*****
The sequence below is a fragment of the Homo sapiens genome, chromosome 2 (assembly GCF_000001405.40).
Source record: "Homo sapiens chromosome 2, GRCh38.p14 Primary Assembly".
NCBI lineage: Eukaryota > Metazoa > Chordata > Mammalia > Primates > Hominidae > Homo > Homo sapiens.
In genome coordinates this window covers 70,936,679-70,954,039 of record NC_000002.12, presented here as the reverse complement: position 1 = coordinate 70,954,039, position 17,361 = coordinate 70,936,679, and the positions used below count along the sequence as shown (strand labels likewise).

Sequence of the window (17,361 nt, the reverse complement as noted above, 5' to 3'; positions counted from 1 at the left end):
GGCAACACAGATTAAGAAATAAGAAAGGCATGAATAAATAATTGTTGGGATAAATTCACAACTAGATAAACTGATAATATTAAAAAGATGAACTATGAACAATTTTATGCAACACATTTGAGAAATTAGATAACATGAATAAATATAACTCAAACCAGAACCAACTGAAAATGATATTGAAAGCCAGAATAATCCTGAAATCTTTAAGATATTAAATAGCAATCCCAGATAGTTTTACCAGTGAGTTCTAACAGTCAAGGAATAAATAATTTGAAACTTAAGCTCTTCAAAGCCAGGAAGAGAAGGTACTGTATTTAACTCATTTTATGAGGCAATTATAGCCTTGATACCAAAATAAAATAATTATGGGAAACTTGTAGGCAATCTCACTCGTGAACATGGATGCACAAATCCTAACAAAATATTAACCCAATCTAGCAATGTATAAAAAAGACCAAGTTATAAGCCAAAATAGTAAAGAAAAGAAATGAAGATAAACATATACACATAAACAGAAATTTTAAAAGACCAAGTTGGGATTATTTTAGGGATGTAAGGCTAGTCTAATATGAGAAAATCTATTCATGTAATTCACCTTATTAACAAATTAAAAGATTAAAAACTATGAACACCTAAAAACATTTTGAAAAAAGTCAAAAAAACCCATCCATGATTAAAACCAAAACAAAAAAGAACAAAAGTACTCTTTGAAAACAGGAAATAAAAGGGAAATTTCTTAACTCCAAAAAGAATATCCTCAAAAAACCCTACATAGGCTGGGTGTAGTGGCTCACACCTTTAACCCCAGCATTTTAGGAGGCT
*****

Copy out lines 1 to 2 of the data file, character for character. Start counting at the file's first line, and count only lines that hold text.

The sequence below is a fragment of the Homo sapiens genome, chromosome 2 (assembly GCF_000001405.40).
Source record: "Homo sapiens chromosome 2, GRCh38.p14 Primary Assembly".